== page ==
Rheumatoid Arthritis And Mental Health

Rheumatoid Arthritis And Mental Health

In this article I would like to take things to a more serious level, I would like to talk about Rheumatoid Arthritis and mental health. Rheumatoid arthritis and depression is something I know very well, as I have experienced it firsthand. I was however not aware of what it was until later in life. The same goes for Rheumatoid Arthritis and anxiety. This is a very personal subject to me but I hope that my experience might assist someone else going through the same thing.

Rheumatoid Arthritis and Depression – The Bond Is There

For any one suffering from chronic illness you know that the battle is real. For most parts you do try to keep a brave face because lets face it, what else is there to do?

Sometimes, however, the struggle is just too hard and slow but steady you might feel yourself, hiding away, in your little, but very safe, cocoon. This is exactly what I used to do and I still do, from time to time.

Rheumatoid Arthritis can actually have an effect your mood and the connection between them is surprisingly strong.

Since R.A. can affect your central nervous system, brain fog, headaches, mood swings, depression and anxiety might be signed; yours faithfully R.A.

Depression is actually very common for people dealing with Rheumatoid Arthritis, up to 40% of patients have been diagnosed or are experiencing symptoms linked with depression caused by R.A.

 

When I got into my depressive state I would lock myself in my apartment, I did not want to go out with my friends even though we had planned to do something. I would stay at home, sit on my couch, watch movies, basically I would have my life inside four walls. I was constantly tired and never had any energy for anything. I had to force myself out of the doors, force myself to go to the gym, force myself to do anything.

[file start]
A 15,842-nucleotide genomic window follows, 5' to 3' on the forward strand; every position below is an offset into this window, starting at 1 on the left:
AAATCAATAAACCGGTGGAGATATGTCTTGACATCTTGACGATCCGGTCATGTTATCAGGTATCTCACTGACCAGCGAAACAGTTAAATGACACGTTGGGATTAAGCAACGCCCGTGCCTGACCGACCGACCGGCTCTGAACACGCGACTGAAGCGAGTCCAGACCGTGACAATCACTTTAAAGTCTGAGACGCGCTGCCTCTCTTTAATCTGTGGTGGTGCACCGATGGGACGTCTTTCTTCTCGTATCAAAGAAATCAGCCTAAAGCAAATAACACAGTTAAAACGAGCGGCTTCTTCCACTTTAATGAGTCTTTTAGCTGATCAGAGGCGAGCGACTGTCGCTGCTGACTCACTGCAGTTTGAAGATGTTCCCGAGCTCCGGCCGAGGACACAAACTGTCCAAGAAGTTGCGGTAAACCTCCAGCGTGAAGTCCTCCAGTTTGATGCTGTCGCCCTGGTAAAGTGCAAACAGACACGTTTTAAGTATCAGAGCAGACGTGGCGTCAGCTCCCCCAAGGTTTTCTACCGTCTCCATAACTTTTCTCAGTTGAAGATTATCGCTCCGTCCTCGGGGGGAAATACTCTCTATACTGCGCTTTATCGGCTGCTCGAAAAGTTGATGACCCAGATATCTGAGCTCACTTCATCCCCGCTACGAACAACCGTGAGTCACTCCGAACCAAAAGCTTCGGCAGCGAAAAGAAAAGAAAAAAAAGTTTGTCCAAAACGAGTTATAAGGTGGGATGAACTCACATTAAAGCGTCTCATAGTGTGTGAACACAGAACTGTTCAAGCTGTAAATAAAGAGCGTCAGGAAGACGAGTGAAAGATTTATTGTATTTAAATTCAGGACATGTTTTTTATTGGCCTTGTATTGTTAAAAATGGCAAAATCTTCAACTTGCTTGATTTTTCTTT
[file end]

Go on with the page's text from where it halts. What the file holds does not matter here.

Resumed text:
Depression might make you feel hopeless, like you fail everything and like you are not good enough, you just need to remember that this is the illness talking and it is not really you. You can actually blame your depression on your Rheumatoid Arthritis. It is 100% allowed!

Rheumatoid Arthritis And Anxiety – The Toxic Combination

For me both the depression and my anxiety started when I started with Enbrel injections.
This might be strange for some people to understand, but for me, having to take this injection, once a week, felt like I was self harming even though I did not want to. I would take them on a Thursday, on Wednesday I would start thinking about it. I would always take the injection, I would sometimes sit there for minutes, trying to convince myself to do it, I would get physically ill, to the point where I almost threw up.

 

By the time I was 20 I could barely leave my house for periods at a time. I was in such a bad mental state. I would still go to work, I would constantly push myself, even though my body and mind would say Stop!

I started getting panic attacks. It got to the point where I needed someone to sit by me when I went to bed because I was terrified of the feeling I had, terrified of the physical symptoms my mind was giving my body.

I remember talking to my doctor about this. She ran tests but turns out there was no “physical cause”.
So I went on, living in a fog. I had several panic attacks per day by this stage.

I felt like there was no light at the end of the tunnel, there was just an endless tunnel. For about a year, this was my life.

The reason I believe I came out the other end is because I had my family there, every step of the way. I also started reading online about anxiety and depression and I realize that the person I was reading about was myself.